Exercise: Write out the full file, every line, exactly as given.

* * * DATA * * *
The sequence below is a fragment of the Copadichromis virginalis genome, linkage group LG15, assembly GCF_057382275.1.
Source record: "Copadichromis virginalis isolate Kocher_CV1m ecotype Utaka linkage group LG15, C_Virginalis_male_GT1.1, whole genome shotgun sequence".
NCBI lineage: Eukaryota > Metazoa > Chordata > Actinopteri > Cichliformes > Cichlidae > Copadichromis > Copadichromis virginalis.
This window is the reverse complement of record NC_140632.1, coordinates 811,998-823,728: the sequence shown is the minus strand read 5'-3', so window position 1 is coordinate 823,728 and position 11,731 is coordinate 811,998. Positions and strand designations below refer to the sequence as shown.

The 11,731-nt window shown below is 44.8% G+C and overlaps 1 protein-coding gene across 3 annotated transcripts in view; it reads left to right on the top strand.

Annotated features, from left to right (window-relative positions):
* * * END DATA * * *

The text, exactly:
The sequence below is a fragment of the Copadichromis virginalis genome, linkage group LG15, assembly GCF_057382275.1.
Source record: "Copadichromis virginalis isolate Kocher_CV1m ecotype Utaka linkage group LG15, C_Virginalis_male_GT1.1, whole genome shotgun sequence".
NCBI lineage: Eukaryota > Metazoa > Chordata > Actinopteri > Cichliformes > Cichlidae > Copadichromis > Copadichromis virginalis.
This window is the reverse complement of record NC_140632.1, coordinates 811,998-823,728: the sequence shown is the minus strand read 5'-3', so window position 1 is coordinate 823,728 and position 11,731 is coordinate 811,998. Positions and strand designations below refer to the sequence as shown.

The 11,731-nt window shown below is 44.8% G+C and overlaps 1 protein-coding gene across 3 annotated transcripts in view; it reads left to right on the top strand.

Annotated features, from left to right (window-relative positions):